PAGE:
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Alphabet’s autonomous vehicle division has confirmed that it’s now flexing its autonomous chops in the trucking realm, too.
Waymo has been testing autonomous cars in the wild for some time and has also revealed plans for a self-driving ride-hailing service and unveiled a self-driving minivan. News emerged last year that Waymo was expanding its self-driving technology to trucks, but little was known about how far along that effort was. Now Waymo has confirmed that it is about to kickstart a pilot in Atlanta for self-driving trucks that will be used to cart goods destined for Google’s datacenters.
Though the program will draw on Waymo’s learnings from the car sphere, putting trucks on public roads comes with its own challenges.
“Our software is learning to drive big rigs in much the same way a human driver would after years of driving passenger cars,” the company said in a blog post. The principles are the same, but things like braking, turning, and blind spots are different with a fully loaded truck and trailer.”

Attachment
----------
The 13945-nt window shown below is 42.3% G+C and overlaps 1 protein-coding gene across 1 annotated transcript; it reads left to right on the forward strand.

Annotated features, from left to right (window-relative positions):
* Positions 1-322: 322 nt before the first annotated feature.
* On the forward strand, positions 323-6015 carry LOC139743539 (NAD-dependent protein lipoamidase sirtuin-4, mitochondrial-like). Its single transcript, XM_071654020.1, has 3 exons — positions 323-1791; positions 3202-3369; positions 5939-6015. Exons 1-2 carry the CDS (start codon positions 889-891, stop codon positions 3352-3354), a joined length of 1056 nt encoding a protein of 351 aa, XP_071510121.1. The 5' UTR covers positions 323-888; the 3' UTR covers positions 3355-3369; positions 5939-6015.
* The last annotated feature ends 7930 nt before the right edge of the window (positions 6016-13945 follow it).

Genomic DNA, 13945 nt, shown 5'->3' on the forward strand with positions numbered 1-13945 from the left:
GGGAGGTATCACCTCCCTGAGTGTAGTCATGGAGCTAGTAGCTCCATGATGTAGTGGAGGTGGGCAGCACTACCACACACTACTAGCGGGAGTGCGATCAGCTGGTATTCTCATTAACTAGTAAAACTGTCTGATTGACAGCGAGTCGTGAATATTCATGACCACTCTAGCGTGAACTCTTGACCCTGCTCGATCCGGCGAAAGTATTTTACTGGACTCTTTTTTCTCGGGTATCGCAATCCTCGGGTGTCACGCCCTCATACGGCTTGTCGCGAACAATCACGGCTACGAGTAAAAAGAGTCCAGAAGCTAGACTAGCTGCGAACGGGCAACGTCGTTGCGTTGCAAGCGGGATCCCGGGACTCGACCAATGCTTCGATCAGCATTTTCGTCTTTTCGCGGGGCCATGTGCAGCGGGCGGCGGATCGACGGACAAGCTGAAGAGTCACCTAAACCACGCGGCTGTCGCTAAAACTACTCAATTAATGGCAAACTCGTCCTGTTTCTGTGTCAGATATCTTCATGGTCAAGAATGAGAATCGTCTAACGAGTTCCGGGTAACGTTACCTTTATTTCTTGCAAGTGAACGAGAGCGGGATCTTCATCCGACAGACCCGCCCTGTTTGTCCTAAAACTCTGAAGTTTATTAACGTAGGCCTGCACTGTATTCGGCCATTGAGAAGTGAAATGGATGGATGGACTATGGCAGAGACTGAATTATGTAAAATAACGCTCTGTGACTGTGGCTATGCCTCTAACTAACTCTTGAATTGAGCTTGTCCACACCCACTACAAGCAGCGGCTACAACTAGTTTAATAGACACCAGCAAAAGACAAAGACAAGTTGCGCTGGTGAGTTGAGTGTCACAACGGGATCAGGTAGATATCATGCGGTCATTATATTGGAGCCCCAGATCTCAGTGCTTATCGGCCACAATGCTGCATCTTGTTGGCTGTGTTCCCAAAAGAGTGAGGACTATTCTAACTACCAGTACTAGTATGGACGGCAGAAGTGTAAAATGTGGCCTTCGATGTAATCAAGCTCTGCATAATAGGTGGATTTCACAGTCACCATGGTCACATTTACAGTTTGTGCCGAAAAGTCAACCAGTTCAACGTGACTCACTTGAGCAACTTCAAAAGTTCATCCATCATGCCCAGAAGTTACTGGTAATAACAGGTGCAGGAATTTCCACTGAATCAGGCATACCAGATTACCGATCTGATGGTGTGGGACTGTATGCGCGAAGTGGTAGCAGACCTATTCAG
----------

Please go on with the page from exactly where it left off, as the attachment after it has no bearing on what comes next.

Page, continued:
The pilot is being carried out in conjunction with the logistics arm of sibling Alphabet subsidiary Google, which will enable Waymo to trial its technology in a real working environment.
“This pilot will let us further develop our technology and integrate it into the operations of shippers and carriers, with their network of factories, distribution centers, ports, and terminals,” Waymo added.
Today’s announcement comes a couple of weeks after Waymo announced its self-driving cars had covered 5 million miles on public roads. All the data garnered from those miles, together with the software and sensors that power the company’s autonomous cars and minivans, is now also being put to use for trucks. Of course, self-driving trucks aren’t yet ready for full autonomy — there will be a driver present in the cab at all times, much as with cars.
The timing of this announcement is notable, coming just a few days after news emerged that rival Uber was already delivering freight through its self-driving trucks in Arizona. So Uber and Waymo are back to the battleground just a month after settling their legal spat over the alleged theft of trade secrets. You could say it’s business as usual.
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